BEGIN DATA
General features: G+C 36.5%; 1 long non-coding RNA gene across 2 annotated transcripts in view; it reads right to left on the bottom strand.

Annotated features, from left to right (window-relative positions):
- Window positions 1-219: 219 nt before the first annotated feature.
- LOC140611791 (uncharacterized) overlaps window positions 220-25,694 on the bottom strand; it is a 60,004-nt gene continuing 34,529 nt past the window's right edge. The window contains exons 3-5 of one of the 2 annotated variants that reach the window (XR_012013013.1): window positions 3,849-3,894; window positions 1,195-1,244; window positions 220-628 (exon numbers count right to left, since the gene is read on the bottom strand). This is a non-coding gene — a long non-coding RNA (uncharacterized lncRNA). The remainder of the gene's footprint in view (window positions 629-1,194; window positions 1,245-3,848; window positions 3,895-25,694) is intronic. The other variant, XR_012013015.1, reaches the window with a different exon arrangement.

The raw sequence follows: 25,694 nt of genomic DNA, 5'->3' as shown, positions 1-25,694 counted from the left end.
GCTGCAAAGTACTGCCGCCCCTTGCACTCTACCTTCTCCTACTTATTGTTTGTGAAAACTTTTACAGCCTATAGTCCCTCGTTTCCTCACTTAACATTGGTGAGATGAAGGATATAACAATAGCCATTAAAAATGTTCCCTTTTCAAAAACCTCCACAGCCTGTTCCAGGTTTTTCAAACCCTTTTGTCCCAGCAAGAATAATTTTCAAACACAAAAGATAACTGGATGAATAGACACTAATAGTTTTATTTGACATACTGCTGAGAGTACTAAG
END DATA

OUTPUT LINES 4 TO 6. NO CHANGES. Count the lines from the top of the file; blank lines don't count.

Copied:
- LOC140611791 (uncharacterized) overlaps window positions 220-25,694 on the bottom strand; it is a 60,004-nt gene continuing 34,529 nt past the window's right edge. The window contains exons 3-5 of one of the 2 annotated variants that reach the window (XR_012013013.1): window positions 3,849-3,894; window positions 1,195-1,244; window positions 220-628 (exon numbers count right to left, since the gene is read on the bottom strand). This is a non-coding gene — a long non-coding RNA (uncharacterized lncRNA). The remainder of the gene's footprint in view (window positions 629-1,194; window positions 1,245-3,848; window positions 3,895-25,694) is intronic. The other variant, XR_012013015.1, reaches the window with a different exon arrangement.

The raw sequence follows: 25,694 nt of genomic DNA, 5'->3' as shown, positions 1-25,694 counted from the left end.
GCTGCAAAGTACTGCCGCCCCTTGCACTCTACCTTCTCCTACTTATTGTTTGTGAAAACTTTTACAGCCTATAGTCCCTCGTTTCCTCACTTAACATTGGTGAGATGAAGGATATAACAATAGCCATTAAAAATGTTCCCTTTTCAAAAACCTCCACAGCCTGTTCCAGGTTTTTCAAACCCTTTTGTCCCAGCAAGAATAATTTTCAAACACAAAAGATAACTGGATGAATAGACACTAATAGTTTTATTTGACATACTGCTGAGAGTACTAAG